Uncategorized / 24.10.2018

Blogposts written by Research Field Assistants Mariam Weyand, Bryan Graybill, and Alexandra Mörth Rewarding Research Working as a research field assistant (RFA) for the Sea Turtle Conservation Program with Osa Conservation is really different from the other places I have worked for, and so far, it has been really rewarding. Every day, we conduct morning patrols to register any activity from the previous night and relocate nests that are at risk to the hatchery. I wake up between 3:45 and 5:00 a.m. depending on which beach I am going to patrol and on the...

Uncategorized / 16.10.2018

Blog Post by Breanna Hart Mahatma Gandhi once said, “Live as if you were to die tomorrow. Learn as if you were to live forever.” Osa Conservation has allowed me to both live and learn in a beautiful environment that no other place in the world can contest with. The spectacular view of the ocean and rainforest back-to-back lead me to a tropical wilderness and the fascinating creatures within it. One magnificent creature that spends time on the unique beaches is the turtle, and this is my experience with them: 4.30...

Uncategorized / 08.10.2018

Blog Post by James Purcell, Restoration and Rewilding Intern The daylight was rapidly disappearing, as we clambered through the thick undergrowth, over vines and palm leaves bigger than me, then across a muddy stream and still more dense brush. Then, we heard it again -  a long, mournful series of calls that sounded like a child laughing, or perhaps crying, in the distance. We all stopped, holding our breath; the only sounds were the omnipresent croaking of the frogs and the pumping of our excited hearts. Then, as casually as...

Uncategorized / 02.10.2018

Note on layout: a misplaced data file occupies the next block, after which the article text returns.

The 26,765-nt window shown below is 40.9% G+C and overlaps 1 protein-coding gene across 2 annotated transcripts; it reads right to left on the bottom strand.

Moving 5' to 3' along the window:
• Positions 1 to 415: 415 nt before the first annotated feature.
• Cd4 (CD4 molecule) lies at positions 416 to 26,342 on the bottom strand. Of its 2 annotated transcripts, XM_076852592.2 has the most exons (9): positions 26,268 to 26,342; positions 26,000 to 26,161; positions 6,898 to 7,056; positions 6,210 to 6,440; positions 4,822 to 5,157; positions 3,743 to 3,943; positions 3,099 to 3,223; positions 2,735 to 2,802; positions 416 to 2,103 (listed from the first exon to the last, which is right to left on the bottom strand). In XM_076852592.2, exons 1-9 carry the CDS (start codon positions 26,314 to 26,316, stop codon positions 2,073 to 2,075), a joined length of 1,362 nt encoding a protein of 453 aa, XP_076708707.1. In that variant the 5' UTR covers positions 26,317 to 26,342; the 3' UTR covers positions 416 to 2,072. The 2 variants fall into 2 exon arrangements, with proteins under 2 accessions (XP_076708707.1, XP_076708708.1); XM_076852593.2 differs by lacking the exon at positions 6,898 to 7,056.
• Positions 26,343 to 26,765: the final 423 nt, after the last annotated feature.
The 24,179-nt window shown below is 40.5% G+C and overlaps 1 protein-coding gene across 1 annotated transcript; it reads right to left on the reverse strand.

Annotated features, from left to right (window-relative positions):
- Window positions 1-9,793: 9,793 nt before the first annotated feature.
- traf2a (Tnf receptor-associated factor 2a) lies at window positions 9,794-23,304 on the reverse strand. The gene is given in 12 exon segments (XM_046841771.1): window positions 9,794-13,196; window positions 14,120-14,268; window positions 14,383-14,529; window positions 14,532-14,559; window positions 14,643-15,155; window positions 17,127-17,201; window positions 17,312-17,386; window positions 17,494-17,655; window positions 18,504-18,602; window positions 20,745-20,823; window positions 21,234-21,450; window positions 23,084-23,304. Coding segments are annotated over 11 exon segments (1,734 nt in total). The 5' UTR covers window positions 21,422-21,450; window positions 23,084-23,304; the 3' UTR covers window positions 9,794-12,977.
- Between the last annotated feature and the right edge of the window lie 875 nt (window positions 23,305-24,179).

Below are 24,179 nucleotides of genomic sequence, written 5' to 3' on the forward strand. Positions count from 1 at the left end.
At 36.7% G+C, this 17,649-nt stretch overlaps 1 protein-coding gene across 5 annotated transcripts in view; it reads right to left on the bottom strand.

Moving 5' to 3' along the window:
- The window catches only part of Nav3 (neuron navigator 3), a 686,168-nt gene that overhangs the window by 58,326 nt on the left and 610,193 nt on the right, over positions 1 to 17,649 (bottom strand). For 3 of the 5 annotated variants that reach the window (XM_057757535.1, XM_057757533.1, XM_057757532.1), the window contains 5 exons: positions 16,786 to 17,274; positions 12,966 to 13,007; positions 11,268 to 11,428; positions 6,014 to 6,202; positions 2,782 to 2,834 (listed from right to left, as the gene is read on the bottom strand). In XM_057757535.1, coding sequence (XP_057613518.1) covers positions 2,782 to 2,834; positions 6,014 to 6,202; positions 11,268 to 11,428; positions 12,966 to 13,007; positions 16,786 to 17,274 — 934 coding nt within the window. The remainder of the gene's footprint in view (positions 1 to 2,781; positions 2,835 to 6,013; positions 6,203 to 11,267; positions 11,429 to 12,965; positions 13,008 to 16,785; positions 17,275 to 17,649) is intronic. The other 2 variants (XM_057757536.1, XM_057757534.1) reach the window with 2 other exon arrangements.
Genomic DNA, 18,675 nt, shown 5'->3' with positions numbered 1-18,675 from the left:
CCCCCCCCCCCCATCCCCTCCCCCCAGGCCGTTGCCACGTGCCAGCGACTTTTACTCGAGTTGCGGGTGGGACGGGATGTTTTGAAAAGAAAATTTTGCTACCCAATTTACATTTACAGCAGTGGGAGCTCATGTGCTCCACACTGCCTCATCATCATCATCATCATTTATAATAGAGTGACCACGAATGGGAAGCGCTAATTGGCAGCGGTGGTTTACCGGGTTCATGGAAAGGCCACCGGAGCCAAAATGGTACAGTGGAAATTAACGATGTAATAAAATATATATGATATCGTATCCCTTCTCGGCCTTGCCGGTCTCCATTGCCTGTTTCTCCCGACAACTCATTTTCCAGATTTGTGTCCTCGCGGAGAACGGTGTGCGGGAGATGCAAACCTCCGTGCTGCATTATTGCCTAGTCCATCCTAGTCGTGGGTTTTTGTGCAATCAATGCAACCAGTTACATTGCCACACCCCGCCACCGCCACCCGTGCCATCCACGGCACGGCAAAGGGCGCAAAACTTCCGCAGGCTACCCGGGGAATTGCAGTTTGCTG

Blog Post by Stanimira Deleva, Alvaro Ugalde Scholarship Awardee The Osa Peninsula is a place where, even after hundreds of exploratory expeditions, there is always something to be discovered. As one of the world's most biodiverse sites, the Osa is home to a vast variety of bats, most who use caves as a refuge, that have not yet been fully explored. I first visited the peninsula in 2015 to study the bats. Several of the bats that we caught in mist nets were cave-dwellers. I wondered where these bats...

Uncategorized / 26.09.2018

Blog Post By Marina Garrido, Restoration & Rewilding Program Assistant As one of the assistants of the Restoration & Rewilding Program, I am happy to announce a new project entitled “Creating the First Conservation Action Plan for the Endemic and Endangered Golfo Dulce Poison Dart Frog using Citizen Science and Tiny-Tech.” [caption id="attachment_11740" align="aligncenter" width="640"] Phyllobates vittatus posing perfectly for Robin Moore´s camera lens at Osa Conservation's Biological Station. Photo taken from the book In Search of Lost Frogs by Robin Moore.[/caption] Many of you might be wondering, what makes...